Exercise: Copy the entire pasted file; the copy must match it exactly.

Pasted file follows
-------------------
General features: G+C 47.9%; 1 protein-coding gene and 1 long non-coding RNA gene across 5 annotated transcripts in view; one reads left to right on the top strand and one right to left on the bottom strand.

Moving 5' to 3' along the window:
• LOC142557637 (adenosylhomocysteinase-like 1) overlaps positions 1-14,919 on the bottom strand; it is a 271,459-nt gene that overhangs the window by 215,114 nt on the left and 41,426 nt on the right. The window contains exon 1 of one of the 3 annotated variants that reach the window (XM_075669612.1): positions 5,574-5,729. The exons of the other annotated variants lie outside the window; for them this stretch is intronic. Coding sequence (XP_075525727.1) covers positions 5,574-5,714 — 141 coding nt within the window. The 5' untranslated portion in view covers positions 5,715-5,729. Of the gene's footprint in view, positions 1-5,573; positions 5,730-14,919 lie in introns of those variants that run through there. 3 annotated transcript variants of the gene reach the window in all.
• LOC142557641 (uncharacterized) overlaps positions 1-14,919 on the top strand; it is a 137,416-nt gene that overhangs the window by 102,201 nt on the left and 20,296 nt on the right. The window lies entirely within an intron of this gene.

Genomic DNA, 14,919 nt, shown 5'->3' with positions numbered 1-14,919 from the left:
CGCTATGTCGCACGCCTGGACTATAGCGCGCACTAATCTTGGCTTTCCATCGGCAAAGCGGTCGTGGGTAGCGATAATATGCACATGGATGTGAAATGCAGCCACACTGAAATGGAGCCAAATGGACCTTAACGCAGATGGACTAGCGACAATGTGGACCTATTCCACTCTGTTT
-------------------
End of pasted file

General features: G+C 47.9%; 1 protein-coding gene and 1 long non-coding RNA gene across 5 annotated transcripts in view; one reads left to right on the top strand and one right to left on the bottom strand.

Moving 5' to 3' along the window:
• LOC142557637 (adenosylhomocysteinase-like 1) overlaps positions 1-14,919 on the bottom strand; it is a 271,459-nt gene that overhangs the window by 215,114 nt on the left and 41,426 nt on the right. The window contains exon 1 of one of the 3 annotated variants that reach the window (XM_075669612.1): positions 5,574-5,729. The exons of the other annotated variants lie outside the window; for them this stretch is intronic. Coding sequence (XP_075525727.1) covers positions 5,574-5,714 — 141 coding nt within the window. The 5' untranslated portion in view covers positions 5,715-5,729. Of the gene's footprint in view, positions 1-5,573; positions 5,730-14,919 lie in introns of those variants that run through there. 3 annotated transcript variants of the gene reach the window in all.
• LOC142557641 (uncharacterized) overlaps positions 1-14,919 on the top strand; it is a 137,416-nt gene that overhangs the window by 102,201 nt on the left and 20,296 nt on the right. The window lies entirely within an intron of this gene.

Genomic DNA, 14,919 nt, shown 5'->3' with positions numbered 1-14,919 from the left:
CGCTATGTCGCACGCCTGGACTATAGCGCGCACTAATCTTGGCTTTCCATCGGCAAAGCGGTCGTGGGTAGCGATAATATGCACATGGATGTGAAATGCAGCCACACTGAAATGGAGCCAAATGGACCTTAACGCAGATGGACTAGCGACAATGTGGACCTATTCCACTCTGTTT